The declaration contained only one count, in which the policy of insurance was set out in hæc verba. The policy was the standard form commonly used by companies underwriting risks arising under the Workmen's Compensation act. The policy (excluding the rider) was issued to Morris as an employer, only. Attached to the policy was an indorsement or rider, the first three clauses of which were typewritten and the fourth and last printed. By the provisions of this rider the defendant agreed to, and did, extend the provisions of the compensation policy to cover Morris in the event he was injured or killed. The rider is as follows: "It is understood and agreed that the policy to which this endorsement is attached is hereby specifically extended to apply to injuries and/or death suffered by the employer named in the said policy, in the same manner and under the same conditions as it would apply to injuries and/or death suffered by an employee. In consideration of the above extension of coverage it is further agreed that if the employer takes the place of an employee an arbitrary amount of twenty-five hundred dollars ($2500) shall be included in the pay-roll upon which final premium adjustment is made, as the entire annual remuneration of the said employer in lieu of his actual earnings. Classification 1 a of item 3 of the policy to which this endorsement is attached shows that the work undertaken by the employer named in the said policy is delivering for the Central Lime and Cement Company. It is understood and agreed, however, that the said policy shall also apply while work is occasionally being done for other concerns. Nothing herein contained shall be held to vary, alter, waive or extend any of the terms, conditions, agreements or limitations of the under-mentioned policy other than as above stated." It is to be observed that $2500 is designated as a basis upon which to compute the liability to the insured, who worked mainly for the Central Lime and Cement Company. According to the rider the policy covered this work and that done for other concerns.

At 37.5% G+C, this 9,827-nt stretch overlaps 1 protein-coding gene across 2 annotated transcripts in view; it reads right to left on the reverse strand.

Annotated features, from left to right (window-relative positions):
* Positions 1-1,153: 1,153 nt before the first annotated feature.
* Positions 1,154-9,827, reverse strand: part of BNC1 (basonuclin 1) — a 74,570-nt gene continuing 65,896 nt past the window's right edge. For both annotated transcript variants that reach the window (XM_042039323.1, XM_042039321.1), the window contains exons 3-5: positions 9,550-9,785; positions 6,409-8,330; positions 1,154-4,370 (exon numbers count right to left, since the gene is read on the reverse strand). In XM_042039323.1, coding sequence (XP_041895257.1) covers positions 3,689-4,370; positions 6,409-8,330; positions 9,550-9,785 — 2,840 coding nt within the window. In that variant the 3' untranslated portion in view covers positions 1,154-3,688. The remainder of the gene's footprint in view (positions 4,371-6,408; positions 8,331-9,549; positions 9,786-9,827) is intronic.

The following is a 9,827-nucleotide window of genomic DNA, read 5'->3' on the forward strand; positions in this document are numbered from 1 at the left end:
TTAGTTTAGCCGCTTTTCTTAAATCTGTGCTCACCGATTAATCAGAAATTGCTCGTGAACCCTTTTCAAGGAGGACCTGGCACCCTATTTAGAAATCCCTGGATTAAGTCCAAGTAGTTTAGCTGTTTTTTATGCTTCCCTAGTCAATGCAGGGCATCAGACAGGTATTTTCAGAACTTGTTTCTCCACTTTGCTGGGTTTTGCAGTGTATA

A demurrer to the declaration was overruled and a plea of general issue was filed, accompanied by an affidavit of merits. This affidavit set up that the defendant by the terms of the contract did not promise to pay the plaintiff upon the happening of any of the events mentioned in the declaration, that no sums were due Morris or plaintiff on account thereof, and that the death of Morris was not caused by an accidental injury, thus presenting the only issue of fact.